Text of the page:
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A Result of Techniques Employed Aboard Our Vessels
One of the immediate problems we encounter in harvesting fish is bruising. We minimize this by carefully landing each fish in a chilled water-filled tote. We bring the fish down to just above freezing and then the fish are individually stunned and the throat later cut to begin the bleeding process. At no time does the fish come in contact with the boat until it is stunned and bled. The handling is quick and efficient with the fish being kept in low volume totes. The fish in each tote is allowed to bleed a minimum of 15 minutes, but not more than 20 minutes. The fish are then individually loaded onto the heading area. Once a fish is headed by one crew member, another crew proceeds to scrape the fish and place it in a smaller tote. At this point the fish are given a final wash and loaded into a small tote which is then lowered into the freezer hold.
There are two crew men in the -50 degree Celsius freezer that receive the fish and individually place each one onto the plates. Due to the very low temperatures and large freezing systems, the core temperature of the fish is brought down to -40 degree Celsius very quickly. This process begins with the fish breaking the water and ends with them being loaded onto freezer plates within the span of 1 ½ hours.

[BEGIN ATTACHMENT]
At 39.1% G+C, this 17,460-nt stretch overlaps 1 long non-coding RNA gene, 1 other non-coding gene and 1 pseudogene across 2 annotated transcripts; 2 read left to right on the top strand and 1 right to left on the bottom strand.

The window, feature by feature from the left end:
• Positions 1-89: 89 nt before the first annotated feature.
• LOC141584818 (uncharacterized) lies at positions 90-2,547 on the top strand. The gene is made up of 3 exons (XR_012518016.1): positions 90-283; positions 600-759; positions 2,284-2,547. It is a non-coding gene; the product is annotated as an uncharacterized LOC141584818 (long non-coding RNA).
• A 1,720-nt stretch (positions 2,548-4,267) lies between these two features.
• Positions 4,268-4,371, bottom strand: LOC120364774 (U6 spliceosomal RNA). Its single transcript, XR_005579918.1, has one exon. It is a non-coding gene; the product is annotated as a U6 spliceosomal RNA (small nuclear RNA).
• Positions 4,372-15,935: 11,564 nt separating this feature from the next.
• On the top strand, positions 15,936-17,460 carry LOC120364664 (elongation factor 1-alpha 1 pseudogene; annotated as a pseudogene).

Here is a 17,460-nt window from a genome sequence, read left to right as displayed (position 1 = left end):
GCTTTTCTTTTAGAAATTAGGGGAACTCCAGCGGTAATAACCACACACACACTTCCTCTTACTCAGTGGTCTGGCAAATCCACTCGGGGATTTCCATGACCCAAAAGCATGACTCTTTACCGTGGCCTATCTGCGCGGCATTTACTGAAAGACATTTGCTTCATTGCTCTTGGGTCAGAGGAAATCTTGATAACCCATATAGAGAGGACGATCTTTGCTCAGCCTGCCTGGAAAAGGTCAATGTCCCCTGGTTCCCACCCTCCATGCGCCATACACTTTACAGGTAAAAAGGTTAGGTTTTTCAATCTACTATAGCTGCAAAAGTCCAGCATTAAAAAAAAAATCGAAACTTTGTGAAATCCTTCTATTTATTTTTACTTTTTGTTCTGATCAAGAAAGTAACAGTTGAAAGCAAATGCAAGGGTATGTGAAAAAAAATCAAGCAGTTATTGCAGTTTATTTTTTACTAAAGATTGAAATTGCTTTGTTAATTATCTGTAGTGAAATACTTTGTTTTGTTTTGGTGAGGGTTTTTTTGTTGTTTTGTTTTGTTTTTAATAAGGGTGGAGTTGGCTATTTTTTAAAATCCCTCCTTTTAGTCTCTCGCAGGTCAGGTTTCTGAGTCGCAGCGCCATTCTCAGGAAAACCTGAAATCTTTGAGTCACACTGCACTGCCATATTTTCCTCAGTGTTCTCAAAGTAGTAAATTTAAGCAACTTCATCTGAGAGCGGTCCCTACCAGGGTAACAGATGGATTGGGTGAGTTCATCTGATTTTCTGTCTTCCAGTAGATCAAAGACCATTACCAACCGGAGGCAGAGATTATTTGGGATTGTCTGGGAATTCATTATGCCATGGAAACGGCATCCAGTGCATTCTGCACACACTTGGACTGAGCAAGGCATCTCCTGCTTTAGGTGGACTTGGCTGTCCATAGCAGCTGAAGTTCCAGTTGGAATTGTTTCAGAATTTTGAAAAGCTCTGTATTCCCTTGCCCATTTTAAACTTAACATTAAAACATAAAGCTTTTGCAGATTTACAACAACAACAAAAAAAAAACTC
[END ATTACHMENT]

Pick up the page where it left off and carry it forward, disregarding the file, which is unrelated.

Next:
There are two major factors that contribute to rubbery texture on fish:
1. The first is slow freezing, which generally occurs due to inadequate freezing systems or more often than not, more fish coming onboard than can be handled. The results of this over production are as follows;
- Poor handling due to excess volume onboard
- Improper, or no bleeding
- Overloaded freezer (which in turn slows the freezing process)
- Fish are left on deck for up to 12 hours and sometimes longer before entering the freezer.
- Cell damage can be seen after thawing when the fish lose much of their inherent quality due to excessive liquid loss. (These are the nutrients which will make this product so valuable).
2. The second factor is rigor mortis. This occurs when the fish are left on deck for an extended period of time which results in a condition called gaping. Gaping is a breakdown of the connective tissue in the muscle which occurs when a fish goes into rigor mortis at high temperatures (on deck). As muscles attempt to contract, the skeleton and connective tissue oppose this by creating tension within the muscle. If the connective tissue can withstand this tension, the flesh will not gape. However, if the fish enters into rigor mortis at a high temperature, the connective tissue breaks down and is not able to withstand the pressure. This results in gaping. In cod especially, gaping can occur to such an extent that the meat is essentially useless.